(An A to Z Challenge entry)
Similar to remembering my dreams, I’d like to think I have a fairly good memory when it comes to remembering my childhood. But I also know that these memories are likely to fade the older I get, so writing them down is important.
So in this post, I will recall snippets of my earliest, or first, memories.
- My family moved into the house I grew up in right after my 2nd birthday. I don’t remember anything from our first house but I remember one memory from the first days in our new house. I remember seeing our neighbors across the street, a couple, lounging in lawn chairs in summer clothes. My birthday is September 7, so it couldn’t have been too late into the month. The thing I remember most was the man was a paraplegic. In more recent years, I confirmed with my parents that this was in fact true.
- I have a very vague memory of laying on the floor of my grandma’s old house and petting her cat Snoopy. I also remember drinking Nesquik chocolate milk at her table (which is now my parents’ dining room table). I couldn’t have been older than 2.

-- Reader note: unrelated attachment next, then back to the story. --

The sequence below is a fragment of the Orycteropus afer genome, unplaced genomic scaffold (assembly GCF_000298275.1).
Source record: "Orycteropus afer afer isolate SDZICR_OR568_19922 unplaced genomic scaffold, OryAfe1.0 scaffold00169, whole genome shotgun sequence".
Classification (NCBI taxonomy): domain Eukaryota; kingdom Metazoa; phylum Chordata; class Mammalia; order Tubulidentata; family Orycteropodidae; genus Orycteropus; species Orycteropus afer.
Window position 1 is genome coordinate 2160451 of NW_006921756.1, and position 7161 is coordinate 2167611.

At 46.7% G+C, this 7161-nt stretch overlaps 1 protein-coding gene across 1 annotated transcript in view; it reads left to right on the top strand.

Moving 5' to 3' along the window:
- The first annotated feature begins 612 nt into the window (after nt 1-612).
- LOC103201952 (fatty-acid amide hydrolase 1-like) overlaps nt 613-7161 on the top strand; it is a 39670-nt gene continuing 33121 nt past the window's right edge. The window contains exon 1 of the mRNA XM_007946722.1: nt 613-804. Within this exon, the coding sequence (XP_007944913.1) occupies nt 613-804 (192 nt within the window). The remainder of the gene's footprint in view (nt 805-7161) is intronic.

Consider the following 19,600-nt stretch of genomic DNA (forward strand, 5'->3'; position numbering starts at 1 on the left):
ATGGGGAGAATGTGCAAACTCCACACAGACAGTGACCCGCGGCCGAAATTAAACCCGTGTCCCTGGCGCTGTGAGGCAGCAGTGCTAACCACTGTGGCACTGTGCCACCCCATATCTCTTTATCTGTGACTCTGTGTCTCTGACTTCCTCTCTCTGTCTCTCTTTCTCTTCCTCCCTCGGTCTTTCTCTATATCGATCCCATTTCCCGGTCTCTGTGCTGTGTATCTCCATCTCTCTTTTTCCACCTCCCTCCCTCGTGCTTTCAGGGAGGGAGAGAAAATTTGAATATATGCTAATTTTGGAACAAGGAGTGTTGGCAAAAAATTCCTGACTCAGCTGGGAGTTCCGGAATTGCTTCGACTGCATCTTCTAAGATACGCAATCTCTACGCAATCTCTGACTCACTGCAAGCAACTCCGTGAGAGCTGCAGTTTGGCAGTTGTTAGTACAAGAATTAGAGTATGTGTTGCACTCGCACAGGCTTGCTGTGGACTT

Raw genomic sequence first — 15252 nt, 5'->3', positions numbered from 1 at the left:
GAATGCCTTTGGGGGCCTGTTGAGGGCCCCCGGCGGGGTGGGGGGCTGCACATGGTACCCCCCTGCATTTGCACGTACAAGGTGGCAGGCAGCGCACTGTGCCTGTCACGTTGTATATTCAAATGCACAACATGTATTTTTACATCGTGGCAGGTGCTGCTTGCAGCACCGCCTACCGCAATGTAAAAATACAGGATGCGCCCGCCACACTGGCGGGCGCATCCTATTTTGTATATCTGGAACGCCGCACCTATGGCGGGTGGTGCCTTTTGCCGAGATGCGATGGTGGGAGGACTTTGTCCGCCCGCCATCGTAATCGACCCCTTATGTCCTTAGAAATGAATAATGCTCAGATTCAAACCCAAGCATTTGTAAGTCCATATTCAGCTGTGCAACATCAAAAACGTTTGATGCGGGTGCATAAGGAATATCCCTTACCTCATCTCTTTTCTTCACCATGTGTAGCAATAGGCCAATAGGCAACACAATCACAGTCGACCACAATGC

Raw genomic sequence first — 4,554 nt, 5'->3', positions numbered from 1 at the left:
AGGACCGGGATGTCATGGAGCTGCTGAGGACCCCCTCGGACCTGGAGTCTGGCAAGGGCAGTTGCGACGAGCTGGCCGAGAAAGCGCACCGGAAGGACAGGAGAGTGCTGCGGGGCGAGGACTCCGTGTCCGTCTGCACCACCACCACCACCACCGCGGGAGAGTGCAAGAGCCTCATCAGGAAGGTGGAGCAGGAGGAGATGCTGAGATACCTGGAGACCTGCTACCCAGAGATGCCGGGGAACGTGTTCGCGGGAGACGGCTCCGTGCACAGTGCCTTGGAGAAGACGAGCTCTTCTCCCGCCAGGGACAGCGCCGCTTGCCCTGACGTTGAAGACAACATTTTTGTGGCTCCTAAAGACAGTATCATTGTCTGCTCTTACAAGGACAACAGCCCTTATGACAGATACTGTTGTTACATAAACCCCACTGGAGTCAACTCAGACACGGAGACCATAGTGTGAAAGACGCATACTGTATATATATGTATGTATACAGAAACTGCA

- When my childhood best friend moved in across the street. Her cheery smile ran up to greet me as I played on the swing set. You see, I needed glasses, but when I was three, I didn’t have them yet. And so I had this look — which really was me squinting because I couldn’t see a damn thing. You know that look. When she ran across the street, the first thing she said was, “Are you Chinese!?” Of course I am not, but her little two year old self simply associated my squinty eyes as another ethnicity.
- When I was three, I remember sitting on my grandpa’s lap while he was in his rocking chair.
These are the memories I recall age three and younger. Research scientists say that most adults cannot recall memories before age 3, and most recollections most commonly fall between ages 3 – 7 and often aided by photographs.
Our earliest memories may remain blocked from our consciousness because we had no language skills at that time. Verbalizing our personal memories of events contributes to our autobiographical memories. These types of memories help to define our sense of self and relationship to people around us. Closely linked to this is the ability to recognize yourself. Some researchers have proposed that children do not develop self-recognition skills and a personal identity until 16 or 24 months. Research has shown that the way parents verbally recall memories with their small children correlates to those children’s narrative style for retelling memories later in life.
So the fact that I have any memories before age 3 are actually pretty good, and the way I see it, I not only will verbalize them, but I will write them down, so that with age, I don’t lose even these finest details of my younger self.
What is the first memory you have as a child? Do you too find it hard to remember details before age three?